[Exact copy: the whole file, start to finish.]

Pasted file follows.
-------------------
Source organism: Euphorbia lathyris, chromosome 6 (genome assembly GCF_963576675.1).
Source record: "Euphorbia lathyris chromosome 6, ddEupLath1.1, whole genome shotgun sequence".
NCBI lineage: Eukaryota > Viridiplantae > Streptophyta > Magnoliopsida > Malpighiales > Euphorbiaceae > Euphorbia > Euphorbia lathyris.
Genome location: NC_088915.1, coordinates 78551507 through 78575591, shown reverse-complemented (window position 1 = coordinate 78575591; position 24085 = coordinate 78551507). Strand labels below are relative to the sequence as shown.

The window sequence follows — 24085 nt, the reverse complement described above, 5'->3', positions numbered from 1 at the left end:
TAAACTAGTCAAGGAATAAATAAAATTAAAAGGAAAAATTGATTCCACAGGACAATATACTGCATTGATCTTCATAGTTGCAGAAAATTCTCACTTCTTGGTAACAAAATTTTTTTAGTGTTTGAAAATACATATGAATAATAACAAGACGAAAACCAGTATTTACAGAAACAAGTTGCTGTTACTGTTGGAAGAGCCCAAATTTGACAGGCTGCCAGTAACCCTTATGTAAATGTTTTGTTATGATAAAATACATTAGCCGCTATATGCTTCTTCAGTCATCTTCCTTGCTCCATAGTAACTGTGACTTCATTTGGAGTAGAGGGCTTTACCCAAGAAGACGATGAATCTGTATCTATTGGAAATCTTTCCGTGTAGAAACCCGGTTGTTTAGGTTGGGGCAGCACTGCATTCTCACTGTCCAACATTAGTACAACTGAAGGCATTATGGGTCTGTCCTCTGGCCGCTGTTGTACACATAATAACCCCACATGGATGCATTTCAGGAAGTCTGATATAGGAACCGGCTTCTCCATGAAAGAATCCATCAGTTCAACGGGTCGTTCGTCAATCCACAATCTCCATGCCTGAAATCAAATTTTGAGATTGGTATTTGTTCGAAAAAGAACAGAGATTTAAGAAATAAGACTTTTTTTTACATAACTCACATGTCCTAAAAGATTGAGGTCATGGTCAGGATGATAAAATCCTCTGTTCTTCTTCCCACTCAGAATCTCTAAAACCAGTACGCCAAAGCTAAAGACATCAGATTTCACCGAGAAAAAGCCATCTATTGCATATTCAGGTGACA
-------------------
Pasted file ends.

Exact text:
Source organism: Euphorbia lathyris, chromosome 6 (genome assembly GCF_963576675.1).
Source record: "Euphorbia lathyris chromosome 6, ddEupLath1.1, whole genome shotgun sequence".
NCBI lineage: Eukaryota > Viridiplantae > Streptophyta > Magnoliopsida > Malpighiales > Euphorbiaceae > Euphorbia > Euphorbia lathyris.
Genome location: NC_088915.1, coordinates 78551507 through 78575591, shown reverse-complemented (window position 1 = coordinate 78575591; position 24085 = coordinate 78551507). Strand labels below are relative to the sequence as shown.

The window sequence follows — 24085 nt, the reverse complement described above, 5'->3', positions numbered from 1 at the left end:
TAAACTAGTCAAGGAATAAATAAAATTAAAAGGAAAAATTGATTCCACAGGACAATATACTGCATTGATCTTCATAGTTGCAGAAAATTCTCACTTCTTGGTAACAAAATTTTTTTAGTGTTTGAAAATACATATGAATAATAACAAGACGAAAACCAGTATTTACAGAAACAAGTTGCTGTTACTGTTGGAAGAGCCCAAATTTGACAGGCTGCCAGTAACCCTTATGTAAATGTTTTGTTATGATAAAATACATTAGCCGCTATATGCTTCTTCAGTCATCTTCCTTGCTCCATAGTAACTGTGACTTCATTTGGAGTAGAGGGCTTTACCCAAGAAGACGATGAATCTGTATCTATTGGAAATCTTTCCGTGTAGAAACCCGGTTGTTTAGGTTGGGGCAGCACTGCATTCTCACTGTCCAACATTAGTACAACTGAAGGCATTATGGGTCTGTCCTCTGGCCGCTGTTGTACACATAATAACCCCACATGGATGCATTTCAGGAAGTCTGATATAGGAACCGGCTTCTCCATGAAAGAATCCATCAGTTCAACGGGTCGTTCGTCAATCCACAATCTCCATGCCTGAAATCAAATTTTGAGATTGGTATTTGTTCGAAAAAGAACAGAGATTTAAGAAATAAGACTTTTTTTTACATAACTCACATGTCCTAAAAGATTGAGGTCATGGTCAGGATGATAAAATCCTCTGTTCTTCTTCCCACTCAGAATCTCTAAAACCAGTACGCCAAAGCTAAAGACATCAGATTTCACCGAGAAAAAGCCATCTATTGCATATTCAGGTGACA